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Valuing reductions in on-the-job illness: 'presenteeism' from managerial and economic perspectives

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Author Info

  • Mark V. Pauly

    (Health Care Systems Department, The Wharton School, University of Pennsylvania, Philadelphia, PA, USA)

  • Sean Nicholson

    (Department of Policy Analysis & Management, Cornell University, Ithaca, NY, USA)

  • Daniel Polsky

    (General Internal Medicine, Department of Medicine, University of Pennsylvania, Philadelphia, PA, USA)

  • Marc L. Berger

    (Global Health Outcomes, Eli Lilly and Company, Indianapolis, IN, USA)

  • Claire Sharda

    (Integrated Health Management, Merck & Co., Inc., West Point, PA, USA)

Abstract

This paper reports on a study of manager perceptions of the cost to employers of on-the-job employee illness, sometimes termed 'presenteeism,' for various types of jobs. Using methods developed previously, the authors analyzed data from a survey of more than 800 US managers to determine the characteristics of various jobs and the relationship of those characteristics to the manager's view of the cost to the firm of absenteeism and presenteeism. Jobs with characteristics that suggest unusually high cost (relative to wages) were similar in terms of their 'absenteeism multipliers' and their 'presenteeism multipliers.' Jobs with high values of team production, high requirements for timely output, and high difficulties of substitution for absent or impaired workers had significantly higher indicators of cost for both absenteeism and presenteeism, although substitution was somewhat less important for presenteeism. Copyright © 2007 John Wiley & Sons, Ltd.

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File URL: http://hdl.handle.net/10.1002/hec.1266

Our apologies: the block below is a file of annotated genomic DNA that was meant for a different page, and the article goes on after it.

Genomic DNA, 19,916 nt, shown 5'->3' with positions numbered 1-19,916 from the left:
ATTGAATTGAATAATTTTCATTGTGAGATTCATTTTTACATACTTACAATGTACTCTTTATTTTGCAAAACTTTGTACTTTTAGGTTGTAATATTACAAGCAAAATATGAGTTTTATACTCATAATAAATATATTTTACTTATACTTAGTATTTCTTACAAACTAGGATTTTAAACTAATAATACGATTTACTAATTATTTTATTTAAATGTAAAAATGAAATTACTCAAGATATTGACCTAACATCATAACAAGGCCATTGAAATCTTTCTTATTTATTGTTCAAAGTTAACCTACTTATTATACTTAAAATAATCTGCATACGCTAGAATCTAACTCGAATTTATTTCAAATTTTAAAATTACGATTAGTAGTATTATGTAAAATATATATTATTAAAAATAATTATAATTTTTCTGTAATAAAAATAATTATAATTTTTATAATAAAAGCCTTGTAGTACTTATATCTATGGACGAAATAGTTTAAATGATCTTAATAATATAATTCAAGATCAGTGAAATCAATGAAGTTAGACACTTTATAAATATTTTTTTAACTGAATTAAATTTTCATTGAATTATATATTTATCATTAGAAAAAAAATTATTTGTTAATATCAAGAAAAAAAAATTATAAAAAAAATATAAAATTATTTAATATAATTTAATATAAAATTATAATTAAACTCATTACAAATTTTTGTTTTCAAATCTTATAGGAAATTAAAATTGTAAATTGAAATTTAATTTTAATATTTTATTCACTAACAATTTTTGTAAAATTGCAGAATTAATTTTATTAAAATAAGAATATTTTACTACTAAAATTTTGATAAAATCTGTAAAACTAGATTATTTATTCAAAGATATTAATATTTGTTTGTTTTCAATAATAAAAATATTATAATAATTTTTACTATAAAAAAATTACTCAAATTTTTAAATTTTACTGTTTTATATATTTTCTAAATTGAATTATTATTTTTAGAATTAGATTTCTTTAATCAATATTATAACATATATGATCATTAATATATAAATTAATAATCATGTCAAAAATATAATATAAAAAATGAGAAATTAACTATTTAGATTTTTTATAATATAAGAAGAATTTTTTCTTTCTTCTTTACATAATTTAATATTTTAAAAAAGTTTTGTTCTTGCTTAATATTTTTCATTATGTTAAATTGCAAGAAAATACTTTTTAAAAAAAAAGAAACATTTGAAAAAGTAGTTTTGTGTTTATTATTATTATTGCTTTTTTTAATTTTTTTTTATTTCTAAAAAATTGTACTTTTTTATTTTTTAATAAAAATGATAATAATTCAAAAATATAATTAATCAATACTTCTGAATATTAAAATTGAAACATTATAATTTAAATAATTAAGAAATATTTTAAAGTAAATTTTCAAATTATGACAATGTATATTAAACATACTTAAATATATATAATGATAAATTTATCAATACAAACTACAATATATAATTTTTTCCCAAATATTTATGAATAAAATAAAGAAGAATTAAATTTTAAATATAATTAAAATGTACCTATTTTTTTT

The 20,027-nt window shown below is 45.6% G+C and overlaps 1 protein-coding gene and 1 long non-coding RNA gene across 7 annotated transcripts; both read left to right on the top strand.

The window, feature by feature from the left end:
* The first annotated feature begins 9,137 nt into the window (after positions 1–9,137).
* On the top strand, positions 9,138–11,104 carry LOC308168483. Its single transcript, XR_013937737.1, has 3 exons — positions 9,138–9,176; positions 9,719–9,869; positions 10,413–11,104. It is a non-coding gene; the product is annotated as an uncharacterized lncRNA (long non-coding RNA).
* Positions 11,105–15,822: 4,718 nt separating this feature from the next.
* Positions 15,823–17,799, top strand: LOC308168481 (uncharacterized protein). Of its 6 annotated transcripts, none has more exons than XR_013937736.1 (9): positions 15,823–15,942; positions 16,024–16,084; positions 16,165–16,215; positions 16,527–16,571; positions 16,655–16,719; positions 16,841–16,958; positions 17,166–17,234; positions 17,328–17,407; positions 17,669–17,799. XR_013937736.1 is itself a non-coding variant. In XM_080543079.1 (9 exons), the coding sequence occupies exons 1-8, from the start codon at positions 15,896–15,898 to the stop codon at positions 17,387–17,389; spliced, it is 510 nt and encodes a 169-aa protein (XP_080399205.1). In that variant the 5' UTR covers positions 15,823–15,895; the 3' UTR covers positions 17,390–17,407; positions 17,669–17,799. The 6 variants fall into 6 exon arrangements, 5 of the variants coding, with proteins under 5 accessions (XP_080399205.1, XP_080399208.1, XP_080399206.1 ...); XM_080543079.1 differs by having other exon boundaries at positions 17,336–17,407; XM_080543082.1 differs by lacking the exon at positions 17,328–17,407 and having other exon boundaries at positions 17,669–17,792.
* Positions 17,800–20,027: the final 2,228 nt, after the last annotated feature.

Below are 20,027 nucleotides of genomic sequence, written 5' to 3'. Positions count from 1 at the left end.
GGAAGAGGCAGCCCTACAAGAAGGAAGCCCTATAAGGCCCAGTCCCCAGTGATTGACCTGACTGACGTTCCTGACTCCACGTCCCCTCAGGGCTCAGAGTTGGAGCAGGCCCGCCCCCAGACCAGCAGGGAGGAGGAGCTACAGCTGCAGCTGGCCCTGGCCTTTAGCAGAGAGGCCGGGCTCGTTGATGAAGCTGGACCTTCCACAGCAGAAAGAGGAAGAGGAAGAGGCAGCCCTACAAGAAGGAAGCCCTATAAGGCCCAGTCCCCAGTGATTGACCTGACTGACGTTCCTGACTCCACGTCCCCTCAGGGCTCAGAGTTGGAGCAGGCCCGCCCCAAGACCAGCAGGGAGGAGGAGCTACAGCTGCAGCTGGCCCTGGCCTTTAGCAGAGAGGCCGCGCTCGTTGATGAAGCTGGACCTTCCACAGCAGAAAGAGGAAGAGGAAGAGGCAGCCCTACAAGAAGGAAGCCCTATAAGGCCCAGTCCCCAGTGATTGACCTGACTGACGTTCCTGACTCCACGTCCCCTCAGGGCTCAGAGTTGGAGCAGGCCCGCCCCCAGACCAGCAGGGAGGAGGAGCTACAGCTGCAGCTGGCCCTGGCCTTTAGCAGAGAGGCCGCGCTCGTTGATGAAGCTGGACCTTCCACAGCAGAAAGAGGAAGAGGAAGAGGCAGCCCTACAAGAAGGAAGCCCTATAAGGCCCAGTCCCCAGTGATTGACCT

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Bibliographic Info

Article provided by John Wiley & Sons, Ltd. in its journal Health Economics.

Volume (Year): 17 (2008)
Issue (Month): 4 ()
Pages: 469-485

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Handle: RePEc:wly:hlthec:v:17:y:2008:i:4:p:469-485

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Web page: http://www3.interscience.wiley.com/cgi-bin/jhome/5749

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  1. Sean Nicholson & Marc V. Pauly & Daniel Polsky & Claire Sharda & Helena Szrek, 2004. "Measuring the Effects of Workloss on Productivity With Team Production," NBER Working Papers 10632, National Bureau of Economic Research, Inc.
  2. Daron Acemoglu & Joern-Steffen Pischke, 1998. "Beyond Becker: Training in Imperfect Labor Markets," Working papers 98-12, Massachusetts Institute of Technology (MIT), Department of Economics.
  3. Mark V. Pauly & Sean Nicholson & Judy Xu & Dan Polsky & Patricia M. Danzon & James F. Murray & Marc L. Berger, 2002. "A general model of the impact of absenteeism on employers and employees," Health Economics, John Wiley & Sons, Ltd., vol. 11(3), pages 221-231.
  4. Robert Sandy & Robert F. Elliott, 2005. "Long-term Illness and Wages: The Impact of the Risk of Occupationally Related Long-term Illness on Earnings," Journal of Human Resources, University of Wisconsin Press, vol. 40(3).
  5. Monojit Chatterji & Colin J. Tilley, 2002. "Sickness, absenteeism, presenteeism, and sick pay," Oxford Economic Papers, Oxford University Press, vol. 54(4), pages 669-687, October.
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Cited by:
  1. Juan Oliva-Moreno, 2012. "Loss of labour productivity caused by disease and health problems: what is the magnitude of its effect on Spain’s Economy?," The European Journal of Health Economics, Springer, vol. 13(5), pages 605-614, October.
  2. Andrew Sharpe & Alexander Murray, 2011. "State of the Evidence on Health as a Determinant of Productivity," CSLS Research Reports 2011-04, Centre for the Study of Living Standards.
  3. Joshua Graff Zivin & Matthew Neidell, 2013. "Environment, Health, and Human Capital," NBER Working Papers 18935, National Bureau of Economic Research, Inc.
  4. Jahangir Khan & Clas Rehnberg, 2009. "Perceived job security and sickness absence: a study on moral hazard," The European Journal of Health Economics, Springer, vol. 10(4), pages 421-428, October.
  5. Adam Raymakers & Mohsen Sadatsafavi & Fawziah Marra & Carlo Marra, 2012. "Economic and Humanistic Burden of External Genital Warts," PharmacoEconomics, Springer, vol. 30(1), pages 1-16, January.

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